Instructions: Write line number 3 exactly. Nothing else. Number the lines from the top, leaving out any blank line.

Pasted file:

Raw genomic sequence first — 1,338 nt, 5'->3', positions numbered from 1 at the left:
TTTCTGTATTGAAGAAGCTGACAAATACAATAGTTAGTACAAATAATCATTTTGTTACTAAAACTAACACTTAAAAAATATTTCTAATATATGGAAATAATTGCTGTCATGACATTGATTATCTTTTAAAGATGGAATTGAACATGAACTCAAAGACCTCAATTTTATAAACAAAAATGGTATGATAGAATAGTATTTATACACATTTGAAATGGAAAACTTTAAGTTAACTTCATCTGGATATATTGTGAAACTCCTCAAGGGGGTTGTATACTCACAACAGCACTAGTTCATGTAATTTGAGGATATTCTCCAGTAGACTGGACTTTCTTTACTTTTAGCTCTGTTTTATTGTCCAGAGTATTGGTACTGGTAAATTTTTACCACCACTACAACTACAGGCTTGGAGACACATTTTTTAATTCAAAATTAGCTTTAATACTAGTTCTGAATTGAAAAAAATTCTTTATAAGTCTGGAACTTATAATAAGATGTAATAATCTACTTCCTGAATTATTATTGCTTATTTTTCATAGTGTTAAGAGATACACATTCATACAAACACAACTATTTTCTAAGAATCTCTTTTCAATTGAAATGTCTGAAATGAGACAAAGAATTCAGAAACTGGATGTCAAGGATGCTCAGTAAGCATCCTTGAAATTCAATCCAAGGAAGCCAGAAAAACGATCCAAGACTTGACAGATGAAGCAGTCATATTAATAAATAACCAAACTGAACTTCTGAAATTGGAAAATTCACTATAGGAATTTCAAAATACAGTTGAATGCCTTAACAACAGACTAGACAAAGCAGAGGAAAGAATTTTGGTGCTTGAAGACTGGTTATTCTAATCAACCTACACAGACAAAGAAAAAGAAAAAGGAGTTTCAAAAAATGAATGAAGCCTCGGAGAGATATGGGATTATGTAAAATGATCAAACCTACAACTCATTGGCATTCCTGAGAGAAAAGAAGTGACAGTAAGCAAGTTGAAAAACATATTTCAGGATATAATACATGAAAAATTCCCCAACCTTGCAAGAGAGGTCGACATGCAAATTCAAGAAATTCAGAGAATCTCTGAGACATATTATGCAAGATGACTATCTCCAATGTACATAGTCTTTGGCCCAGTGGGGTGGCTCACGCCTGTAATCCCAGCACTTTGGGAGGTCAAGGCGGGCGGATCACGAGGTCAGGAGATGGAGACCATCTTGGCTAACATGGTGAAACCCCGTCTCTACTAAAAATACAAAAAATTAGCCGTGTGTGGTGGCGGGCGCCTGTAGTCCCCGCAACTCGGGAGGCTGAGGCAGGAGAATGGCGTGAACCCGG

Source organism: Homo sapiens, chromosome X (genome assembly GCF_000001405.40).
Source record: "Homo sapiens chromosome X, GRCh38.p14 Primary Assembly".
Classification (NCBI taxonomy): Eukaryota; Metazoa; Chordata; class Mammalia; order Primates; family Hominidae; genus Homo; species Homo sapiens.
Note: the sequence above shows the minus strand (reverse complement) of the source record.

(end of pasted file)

Source organism: Homo sapiens, chromosome X (genome assembly GCF_000001405.40).